April 10, 2013
Contact: Jeanne Doherty
Public Affairs Officer
U.S. SENTENCING COMMISSION ADOPTS GUIDELINE AMENDMENTS ENHANCING
SENTENCES FOR THEFT OF MEDICAL PRODUCTS AND TRADE SECRETS
Also Amends Penalties for Trafficking in Counterfeit Drugs and Military Parts, and Other Offenses
WASHINGTON, D.C. ― The United States Sentencing Commission today responded to concerns prioritized by Congress in recent legislation, voting to promulgate amendments to the federal sentencing guidelines to add new sentencing enhancements for theft of pre-retail medical products and for trafficking in counterfeit drugs, both of which can result in grave threats to public health.
The Commission also voted for new sentencing amendments to ensure proper accountability for those who traffic in counterfeit military parts and those who steal trade secrets, important threats that Congress has emphasized in recent legislation.
In proposing and promulgating these amendments, the Commission engaged the criminal justice community, including the Sentencing Resource Council and the Department of Justice, by publishing the proposed amendments, seeking public comment, and receiving testimony at a public hearing in March.
The Commission acted to add a sentencing enhancement in cases of theft of pre-retail medical products, which can endanger the public when consumers receive faulty or harmful versions of products they need for their health. The Commission acted in response to directives contained in the SAFE DOSES Act, which created a new offense for stealing medical products that have not yet been made available for retail purchase by a consumer.
“It is vitally important to protect the public and to ensure that offenders who steal and re-sell medical products like cancer treatment drugs, insulin, life-saving vaccines, or baby formula are adequately punished,” Judge Patti B. Saris, Chair of the Commission, said. “The intent of Congress to protect the most vulnerable members of our society is reflected in the Commission’s response to the SAFE DOSES Act.”
Consistent with the Act, the amendment also provides for an additional penalty enhancement when employees in the supply chain, who are entrusted with these medical products, instead steal them for re-sale.
The Commission also acted today to add an enhancement for trafficking in counterfeit drugs and new guideline penalties ensuring accountability for adulterating drugs, both of which similarly pose a significant risk to the public and were addressed last year by Congress. The amendments approved by the Commission also included a new enhancement for trafficking in counterfeit military goods and services, an offense Congress prioritized in the National Defense Authorization Act for Fiscal Year 2012.
“Today’s guideline amendments respond to Congress’s concern that there be appropriate punishments for trafficking in counterfeit drugs, which can endanger public health and safety, and counterfeit military equipment, which can undermine the military and place servicemen and women in harm’s way,” Saris said.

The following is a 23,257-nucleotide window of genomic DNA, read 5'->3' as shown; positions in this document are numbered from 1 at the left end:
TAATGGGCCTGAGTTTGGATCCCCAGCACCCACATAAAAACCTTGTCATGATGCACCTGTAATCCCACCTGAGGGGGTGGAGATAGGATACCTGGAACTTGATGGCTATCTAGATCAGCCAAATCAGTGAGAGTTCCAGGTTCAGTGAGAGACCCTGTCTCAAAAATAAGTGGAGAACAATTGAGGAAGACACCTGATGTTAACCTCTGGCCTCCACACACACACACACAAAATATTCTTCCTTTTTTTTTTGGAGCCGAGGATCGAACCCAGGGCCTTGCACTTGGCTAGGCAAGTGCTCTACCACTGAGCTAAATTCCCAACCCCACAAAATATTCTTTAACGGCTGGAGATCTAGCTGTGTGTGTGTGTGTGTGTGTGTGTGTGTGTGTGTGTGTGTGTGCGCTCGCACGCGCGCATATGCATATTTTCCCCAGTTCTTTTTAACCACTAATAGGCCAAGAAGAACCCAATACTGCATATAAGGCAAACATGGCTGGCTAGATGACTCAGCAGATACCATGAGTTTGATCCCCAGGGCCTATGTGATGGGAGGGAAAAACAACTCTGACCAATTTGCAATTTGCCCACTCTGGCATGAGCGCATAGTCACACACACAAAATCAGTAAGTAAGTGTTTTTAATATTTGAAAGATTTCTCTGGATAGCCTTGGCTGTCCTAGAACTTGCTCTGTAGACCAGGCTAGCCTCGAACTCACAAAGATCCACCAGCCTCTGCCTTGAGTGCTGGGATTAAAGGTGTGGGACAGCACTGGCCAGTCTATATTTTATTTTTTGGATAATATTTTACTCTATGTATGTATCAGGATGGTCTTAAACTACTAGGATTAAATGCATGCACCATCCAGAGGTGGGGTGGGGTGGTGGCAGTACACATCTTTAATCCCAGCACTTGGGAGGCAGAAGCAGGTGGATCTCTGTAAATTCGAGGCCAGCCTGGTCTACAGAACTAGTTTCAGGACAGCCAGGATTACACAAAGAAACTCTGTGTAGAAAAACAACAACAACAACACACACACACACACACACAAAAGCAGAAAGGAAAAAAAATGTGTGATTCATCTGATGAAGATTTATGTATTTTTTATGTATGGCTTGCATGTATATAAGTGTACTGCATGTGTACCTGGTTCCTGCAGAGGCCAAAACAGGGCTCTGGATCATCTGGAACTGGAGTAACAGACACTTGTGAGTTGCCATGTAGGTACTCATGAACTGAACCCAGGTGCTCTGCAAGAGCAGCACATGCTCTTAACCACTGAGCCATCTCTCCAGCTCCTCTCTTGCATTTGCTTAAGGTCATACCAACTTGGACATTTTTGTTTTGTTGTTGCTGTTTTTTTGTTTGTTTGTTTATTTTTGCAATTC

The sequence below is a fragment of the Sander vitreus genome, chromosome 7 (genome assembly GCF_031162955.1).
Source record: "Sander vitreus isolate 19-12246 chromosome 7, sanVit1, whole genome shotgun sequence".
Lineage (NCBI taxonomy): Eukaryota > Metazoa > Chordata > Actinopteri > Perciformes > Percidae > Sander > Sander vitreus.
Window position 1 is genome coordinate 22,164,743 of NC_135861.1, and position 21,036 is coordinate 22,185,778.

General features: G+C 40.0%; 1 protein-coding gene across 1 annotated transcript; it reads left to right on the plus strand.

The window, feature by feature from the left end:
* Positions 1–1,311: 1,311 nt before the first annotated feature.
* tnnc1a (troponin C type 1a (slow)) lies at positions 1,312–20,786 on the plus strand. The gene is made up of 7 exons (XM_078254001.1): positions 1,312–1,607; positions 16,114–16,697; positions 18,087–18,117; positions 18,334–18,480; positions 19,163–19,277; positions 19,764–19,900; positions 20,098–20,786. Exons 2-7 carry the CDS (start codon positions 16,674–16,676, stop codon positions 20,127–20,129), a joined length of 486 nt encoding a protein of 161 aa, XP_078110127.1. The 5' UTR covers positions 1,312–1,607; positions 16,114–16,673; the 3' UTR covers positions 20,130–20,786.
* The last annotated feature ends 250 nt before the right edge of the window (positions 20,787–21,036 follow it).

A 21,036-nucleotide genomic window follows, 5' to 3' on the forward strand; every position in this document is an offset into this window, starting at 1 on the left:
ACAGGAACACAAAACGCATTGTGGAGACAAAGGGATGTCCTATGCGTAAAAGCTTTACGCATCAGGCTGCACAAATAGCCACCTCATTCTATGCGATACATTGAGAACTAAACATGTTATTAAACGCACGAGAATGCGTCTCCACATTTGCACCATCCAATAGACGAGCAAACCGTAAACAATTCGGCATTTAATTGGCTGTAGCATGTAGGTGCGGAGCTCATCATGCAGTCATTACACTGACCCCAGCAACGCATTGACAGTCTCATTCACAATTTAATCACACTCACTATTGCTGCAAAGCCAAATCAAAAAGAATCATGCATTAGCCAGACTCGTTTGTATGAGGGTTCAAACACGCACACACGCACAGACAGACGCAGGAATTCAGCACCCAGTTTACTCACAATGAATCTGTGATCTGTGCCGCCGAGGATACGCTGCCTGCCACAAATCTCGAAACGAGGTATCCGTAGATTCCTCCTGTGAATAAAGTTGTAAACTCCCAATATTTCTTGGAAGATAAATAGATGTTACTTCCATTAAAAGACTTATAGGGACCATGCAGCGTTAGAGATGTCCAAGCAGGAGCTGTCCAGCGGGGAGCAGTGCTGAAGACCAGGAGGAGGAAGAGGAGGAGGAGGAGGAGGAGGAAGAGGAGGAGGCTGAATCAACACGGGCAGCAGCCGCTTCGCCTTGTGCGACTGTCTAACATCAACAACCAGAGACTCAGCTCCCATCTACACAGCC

The Commission voted to add new sentencing enhancements for international theft of trade secrets and economic espionage, which Congress recognized as a growing problem and asked the Commission to address in the recent legislation. The Commission’s proposed amendment enhances penalties for individuals who steal proprietary information knowing it will be transmitted outside of the country and includes a larger enhancement for people who intend the theft to benefit a foreign government.
“Congress has expressed its concern, and input from the Administration, Executive branch agencies, trade representatives, and victims of these crimes makes clear that there is a growing need to combat trade secret theft and economic espionage,” Saris said. “Today’s amendments will help ensure accountability and deter this serious crime.”
The Commission also addressed circuit conflicts governing the calculation of tax loss in tax fraud cases, the circumstances under which defendants may receive full sentence reductions for acceptance of responsibility, and the availability of concurrent sentences with expected state terms of imprisonment. The Commission also voted to amend the guidelines to appropriately account for new criminal offenses addressing aiming a laser pointer at an aircraft, violating a protective order restraining harassment of a victim or witness, trespassing or other misconduct at restricted buildings or grounds including the White House, and aviation smuggling.
The Commission must submit its 2012–2013 amendment package to Congress by May 1, 2013. Congress has 180 days to review the amendments submitted by the Commission. The amendments have a designated effective date of November 1, 2013, unless Congress acts to modify or disapprove them. More information on the amendments promulgated today may be found on the Commission’s website at www.ussc.gov.
The U.S. Sentencing Commission, an independent agency in the judicial branch of the federal government, was organized in 1985 to develop a national sentencing policy for the federal courts. The resulting sentencing guidelines structure the courts’ sentencing discretion to help ensure that similar offenders who commit similar offenses receive similar sentences.
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